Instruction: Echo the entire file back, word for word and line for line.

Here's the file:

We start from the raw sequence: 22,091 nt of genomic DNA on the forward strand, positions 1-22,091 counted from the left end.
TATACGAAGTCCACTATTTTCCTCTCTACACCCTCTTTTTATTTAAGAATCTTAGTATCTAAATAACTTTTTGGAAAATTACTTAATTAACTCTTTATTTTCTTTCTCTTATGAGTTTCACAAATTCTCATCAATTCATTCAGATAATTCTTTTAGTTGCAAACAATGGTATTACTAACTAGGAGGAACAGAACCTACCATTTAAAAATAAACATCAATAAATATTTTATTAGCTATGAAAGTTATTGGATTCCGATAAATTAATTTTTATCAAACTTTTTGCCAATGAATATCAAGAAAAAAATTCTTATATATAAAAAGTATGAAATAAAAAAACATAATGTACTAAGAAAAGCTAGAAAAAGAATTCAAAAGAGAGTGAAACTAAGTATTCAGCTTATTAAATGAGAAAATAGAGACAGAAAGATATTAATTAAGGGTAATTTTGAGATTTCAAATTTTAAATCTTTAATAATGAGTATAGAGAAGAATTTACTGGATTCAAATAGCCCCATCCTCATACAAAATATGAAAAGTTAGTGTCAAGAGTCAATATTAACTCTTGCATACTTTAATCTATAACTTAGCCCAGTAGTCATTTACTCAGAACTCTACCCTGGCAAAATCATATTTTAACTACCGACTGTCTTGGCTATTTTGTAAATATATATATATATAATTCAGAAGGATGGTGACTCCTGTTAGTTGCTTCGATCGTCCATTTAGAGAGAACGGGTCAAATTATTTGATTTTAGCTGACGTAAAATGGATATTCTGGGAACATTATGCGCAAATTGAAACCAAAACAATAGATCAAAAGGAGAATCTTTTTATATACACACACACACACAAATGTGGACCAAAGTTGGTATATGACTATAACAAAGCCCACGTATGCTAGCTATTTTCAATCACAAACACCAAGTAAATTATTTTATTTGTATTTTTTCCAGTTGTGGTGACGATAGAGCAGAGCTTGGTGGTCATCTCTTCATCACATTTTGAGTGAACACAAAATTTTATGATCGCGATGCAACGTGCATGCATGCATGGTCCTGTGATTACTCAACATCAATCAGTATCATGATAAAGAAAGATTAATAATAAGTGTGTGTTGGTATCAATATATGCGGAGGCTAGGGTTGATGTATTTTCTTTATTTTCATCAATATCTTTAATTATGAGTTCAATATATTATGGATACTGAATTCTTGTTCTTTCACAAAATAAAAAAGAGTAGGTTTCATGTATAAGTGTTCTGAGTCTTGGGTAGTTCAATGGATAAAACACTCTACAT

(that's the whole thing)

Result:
We start from the raw sequence: 22,091 nt of genomic DNA on the forward strand, positions 1-22,091 counted from the left end.
TATACGAAGTCCACTATTTTCCTCTCTACACCCTCTTTTTATTTAAGAATCTTAGTATCTAAATAACTTTTTGGAAAATTACTTAATTAACTCTTTATTTTCTTTCTCTTATGAGTTTCACAAATTCTCATCAATTCATTCAGATAATTCTTTTAGTTGCAAACAATGGTATTACTAACTAGGAGGAACAGAACCTACCATTTAAAAATAAACATCAATAAATATTTTATTAGCTATGAAAGTTATTGGATTCCGATAAATTAATTTTTATCAAACTTTTTGCCAATGAATATCAAGAAAAAAATTCTTATATATAAAAAGTATGAAATAAAAAAACATAATGTACTAAGAAAAGCTAGAAAAAGAATTCAAAAGAGAGTGAAACTAAGTATTCAGCTTATTAAATGAGAAAATAGAGACAGAAAGATATTAATTAAGGGTAATTTTGAGATTTCAAATTTTAAATCTTTAATAATGAGTATAGAGAAGAATTTACTGGATTCAAATAGCCCCATCCTCATACAAAATATGAAAAGTTAGTGTCAAGAGTCAATATTAACTCTTGCATACTTTAATCTATAACTTAGCCCAGTAGTCATTTACTCAGAACTCTACCCTGGCAAAATCATATTTTAACTACCGACTGTCTTGGCTATTTTGTAAATATATATATATATAATTCAGAAGGATGGTGACTCCTGTTAGTTGCTTCGATCGTCCATTTAGAGAGAACGGGTCAAATTATTTGATTTTAGCTGACGTAAAATGGATATTCTGGGAACATTATGCGCAAATTGAAACCAAAACAATAGATCAAAAGGAGAATCTTTTTATATACACACACACACACAAATGTGGACCAAAGTTGGTATATGACTATAACAAAGCCCACGTATGCTAGCTATTTTCAATCACAAACACCAAGTAAATTATTTTATTTGTATTTTTTCCAGTTGTGGTGACGATAGAGCAGAGCTTGGTGGTCATCTCTTCATCACATTTTGAGTGAACACAAAATTTTATGATCGCGATGCAACGTGCATGCATGCATGGTCCTGTGATTACTCAACATCAATCAGTATCATGATAAAGAAAGATTAATAATAAGTGTGTGTTGGTATCAATATATGCGGAGGCTAGGGTTGATGTATTTTCTTTATTTTCATCAATATCTTTAATTATGAGTTCAATATATTATGGATACTGAATTCTTGTTCTTTCACAAAATAAAAAAGAGTAGGTTTCATGTATAAGTGTTCTGAGTCTTGGGTAGTTCAATGGATAAAACACTCTACAT